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Thread: Guide me through my container bog

  1. #9

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    Peat and sand it is. Anyone have experience with quikcrete play sand? It's cheap and easy to acquire and is just comprised of quartz. The tractor supply here doesnt carry the larger grain blasting sand. I'll go without drilling holes at the top of the barrell or perforating the liner in any way. I don't imagine it will overflow too often. I'm never gone for more than 12 hours at a time honestly, and if I go on vacation it's an easy instruction to just tip and pour. I have animals that need caring for when I leave so that is easy enough for a house sitter to do if needed.

    As previously mentioned, we did have a TON of rain this year. Enough to completely fill the nearly empty aquifers in austin and san antonio, as well as bring lakes from 20% full up to 100%. It was definitely a record breaking year for rain in our state, but that has subsided. We aren't exactly in drought conditions, but my yard is dead if that means anything. I think it's rained overnight, once, in the last few weeks. I've taken to watering my garden with the hose on a daily basis because of the heat.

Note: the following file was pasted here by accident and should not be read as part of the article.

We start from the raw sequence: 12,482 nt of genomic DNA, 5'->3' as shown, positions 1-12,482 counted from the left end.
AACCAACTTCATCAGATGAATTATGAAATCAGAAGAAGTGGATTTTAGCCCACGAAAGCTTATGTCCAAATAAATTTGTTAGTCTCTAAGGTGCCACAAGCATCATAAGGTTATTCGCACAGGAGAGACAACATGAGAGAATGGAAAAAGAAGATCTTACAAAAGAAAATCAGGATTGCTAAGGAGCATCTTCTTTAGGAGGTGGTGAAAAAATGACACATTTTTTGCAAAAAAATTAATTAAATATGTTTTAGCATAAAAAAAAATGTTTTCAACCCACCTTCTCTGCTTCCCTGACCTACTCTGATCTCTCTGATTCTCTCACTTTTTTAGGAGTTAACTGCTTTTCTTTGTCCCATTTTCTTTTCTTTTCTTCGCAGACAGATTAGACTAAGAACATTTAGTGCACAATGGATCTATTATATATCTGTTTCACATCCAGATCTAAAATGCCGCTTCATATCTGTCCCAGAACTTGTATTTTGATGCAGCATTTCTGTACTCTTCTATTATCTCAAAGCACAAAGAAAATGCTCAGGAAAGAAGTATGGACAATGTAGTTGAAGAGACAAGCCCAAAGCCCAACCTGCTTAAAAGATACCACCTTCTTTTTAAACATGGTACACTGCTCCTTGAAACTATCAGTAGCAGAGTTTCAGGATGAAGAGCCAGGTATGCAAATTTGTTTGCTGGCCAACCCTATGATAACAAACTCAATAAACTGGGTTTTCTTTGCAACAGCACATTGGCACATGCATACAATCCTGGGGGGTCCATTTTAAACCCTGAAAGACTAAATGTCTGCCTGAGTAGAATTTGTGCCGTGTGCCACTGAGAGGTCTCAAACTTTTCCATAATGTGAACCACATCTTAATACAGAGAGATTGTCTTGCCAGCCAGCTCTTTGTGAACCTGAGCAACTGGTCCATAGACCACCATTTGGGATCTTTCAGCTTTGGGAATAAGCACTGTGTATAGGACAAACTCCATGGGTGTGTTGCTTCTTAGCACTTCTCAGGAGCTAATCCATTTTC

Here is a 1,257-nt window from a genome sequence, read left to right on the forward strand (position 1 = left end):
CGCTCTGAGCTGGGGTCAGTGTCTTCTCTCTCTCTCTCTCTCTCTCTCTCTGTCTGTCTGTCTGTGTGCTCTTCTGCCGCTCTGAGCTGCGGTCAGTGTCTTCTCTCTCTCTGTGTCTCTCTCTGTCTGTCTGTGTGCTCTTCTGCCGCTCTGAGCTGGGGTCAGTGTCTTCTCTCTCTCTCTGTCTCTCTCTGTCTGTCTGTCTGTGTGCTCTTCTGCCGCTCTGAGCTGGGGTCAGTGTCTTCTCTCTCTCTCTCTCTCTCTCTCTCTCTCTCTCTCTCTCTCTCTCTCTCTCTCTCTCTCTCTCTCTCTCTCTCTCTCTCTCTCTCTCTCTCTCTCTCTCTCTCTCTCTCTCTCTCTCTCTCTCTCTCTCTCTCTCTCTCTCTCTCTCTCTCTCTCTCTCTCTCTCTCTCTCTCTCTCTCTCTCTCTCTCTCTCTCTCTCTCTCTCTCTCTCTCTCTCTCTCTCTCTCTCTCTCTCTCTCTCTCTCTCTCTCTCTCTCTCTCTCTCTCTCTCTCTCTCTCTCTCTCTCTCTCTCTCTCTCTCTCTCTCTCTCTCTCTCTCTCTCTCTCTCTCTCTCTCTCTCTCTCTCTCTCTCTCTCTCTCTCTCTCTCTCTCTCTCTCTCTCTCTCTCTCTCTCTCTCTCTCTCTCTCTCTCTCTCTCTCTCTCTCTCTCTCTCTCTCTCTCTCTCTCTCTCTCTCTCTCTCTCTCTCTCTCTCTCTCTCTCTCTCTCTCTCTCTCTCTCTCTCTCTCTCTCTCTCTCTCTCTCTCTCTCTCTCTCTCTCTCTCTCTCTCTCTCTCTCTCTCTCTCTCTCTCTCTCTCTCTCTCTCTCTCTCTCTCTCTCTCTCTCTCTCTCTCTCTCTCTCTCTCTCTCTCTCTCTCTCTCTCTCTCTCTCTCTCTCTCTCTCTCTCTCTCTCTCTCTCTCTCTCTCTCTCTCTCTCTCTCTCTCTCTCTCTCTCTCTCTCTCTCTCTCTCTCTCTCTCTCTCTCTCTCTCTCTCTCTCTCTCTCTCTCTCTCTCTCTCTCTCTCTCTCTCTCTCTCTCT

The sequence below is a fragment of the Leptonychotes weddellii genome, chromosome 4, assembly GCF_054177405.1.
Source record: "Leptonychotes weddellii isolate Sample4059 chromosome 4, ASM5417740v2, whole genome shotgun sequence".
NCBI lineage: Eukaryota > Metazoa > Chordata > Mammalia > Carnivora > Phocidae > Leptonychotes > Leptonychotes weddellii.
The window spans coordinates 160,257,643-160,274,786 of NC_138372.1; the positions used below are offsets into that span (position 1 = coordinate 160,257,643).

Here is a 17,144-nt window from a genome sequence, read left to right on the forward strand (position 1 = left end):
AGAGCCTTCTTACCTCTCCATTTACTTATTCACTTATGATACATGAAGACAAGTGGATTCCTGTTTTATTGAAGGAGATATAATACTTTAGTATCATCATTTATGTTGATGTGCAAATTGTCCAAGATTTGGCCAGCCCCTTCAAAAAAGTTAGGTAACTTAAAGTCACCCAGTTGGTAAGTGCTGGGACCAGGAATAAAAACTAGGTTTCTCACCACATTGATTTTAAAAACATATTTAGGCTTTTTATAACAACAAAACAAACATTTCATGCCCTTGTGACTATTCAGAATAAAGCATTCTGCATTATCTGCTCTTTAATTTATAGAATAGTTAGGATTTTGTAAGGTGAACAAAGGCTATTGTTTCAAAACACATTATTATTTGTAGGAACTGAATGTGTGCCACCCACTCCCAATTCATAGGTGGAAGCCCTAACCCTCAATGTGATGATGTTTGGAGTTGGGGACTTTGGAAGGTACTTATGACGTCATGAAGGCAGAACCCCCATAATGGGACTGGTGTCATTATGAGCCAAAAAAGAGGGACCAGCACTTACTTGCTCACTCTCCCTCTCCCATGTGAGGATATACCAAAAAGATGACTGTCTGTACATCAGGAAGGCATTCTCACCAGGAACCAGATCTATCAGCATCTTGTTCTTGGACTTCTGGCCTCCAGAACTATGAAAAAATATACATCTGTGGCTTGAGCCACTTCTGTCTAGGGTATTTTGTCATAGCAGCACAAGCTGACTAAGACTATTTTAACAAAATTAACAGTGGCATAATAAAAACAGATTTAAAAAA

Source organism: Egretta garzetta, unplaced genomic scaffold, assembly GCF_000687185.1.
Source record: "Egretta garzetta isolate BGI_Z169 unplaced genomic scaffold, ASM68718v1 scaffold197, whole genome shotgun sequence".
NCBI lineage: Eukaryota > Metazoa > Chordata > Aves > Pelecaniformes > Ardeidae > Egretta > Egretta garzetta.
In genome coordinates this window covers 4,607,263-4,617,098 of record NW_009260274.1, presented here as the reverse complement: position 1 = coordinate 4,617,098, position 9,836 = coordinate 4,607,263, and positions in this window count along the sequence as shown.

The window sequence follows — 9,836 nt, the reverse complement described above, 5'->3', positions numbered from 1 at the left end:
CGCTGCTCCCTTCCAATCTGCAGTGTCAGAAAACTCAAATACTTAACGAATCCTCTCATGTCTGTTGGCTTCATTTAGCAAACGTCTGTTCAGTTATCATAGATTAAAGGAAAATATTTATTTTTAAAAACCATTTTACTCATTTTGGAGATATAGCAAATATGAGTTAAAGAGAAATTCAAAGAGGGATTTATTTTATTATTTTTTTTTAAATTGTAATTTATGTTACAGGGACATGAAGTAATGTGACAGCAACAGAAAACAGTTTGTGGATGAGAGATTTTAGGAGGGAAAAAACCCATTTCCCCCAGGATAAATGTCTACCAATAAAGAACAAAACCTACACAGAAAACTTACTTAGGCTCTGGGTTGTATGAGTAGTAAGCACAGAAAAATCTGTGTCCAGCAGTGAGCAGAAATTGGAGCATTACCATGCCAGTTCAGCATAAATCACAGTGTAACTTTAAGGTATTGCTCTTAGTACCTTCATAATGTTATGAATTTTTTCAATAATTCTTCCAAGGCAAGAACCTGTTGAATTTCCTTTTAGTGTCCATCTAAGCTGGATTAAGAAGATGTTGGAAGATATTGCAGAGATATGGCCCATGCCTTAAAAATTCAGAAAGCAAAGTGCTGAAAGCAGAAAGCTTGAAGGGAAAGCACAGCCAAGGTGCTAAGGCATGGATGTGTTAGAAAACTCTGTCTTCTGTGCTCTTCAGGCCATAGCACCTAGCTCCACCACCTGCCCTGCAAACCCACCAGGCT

I'll run by the hardware store today and check the availability of pond liner, peat, and sand. Should I forego the use of LFS in this instance? it's all I'm currently using on my small pots with the VFT and Sarracenia.

  2. #10
    Cthulhu138's Avatar
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    As long as it's quartz sand, it will be fine. Swimming pool stores carry better quality sand than hardware stores generally though. The addition of lfs to a bog is not needed unless you'd like to add some live stuff for the visual effect. Some Drosera species will also appreciate live lfs but it isn't a necessity.

  3. #11
    SerMuncherIV's Avatar
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    I use Quickrete and it's fine after a thorough washing. However, play sand is usually sourced locally (or as close as possible), so what works for some people may not work for others.

  4. #12

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    And to think I just dumped a whole ton of it out in the flower bed.


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  5. #13
    Chief Cat Behavior Specialist Knuckles's Avatar
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    Quote Originally Posted by Not a Number View Post
    Haven't you been watching the news? Texas got over 37 trilliion gallons of rain in May which is claimed is enough to cover the entire state with 8 inches of water.

    http://www.cnn.com/2015/05/30/us/severe-weather/
    +1
    All of the succulents outside needed additional soil added after running off from the recent rains. Things have settled down recently; but, when it rains, it pours around here. I would agree with the idea of adding drainage a few inches from the top instead of the bottom, still allowing for nearly full water retention. I only have a few outdoor CPs so not much of a bog expert - Just common sense here based on location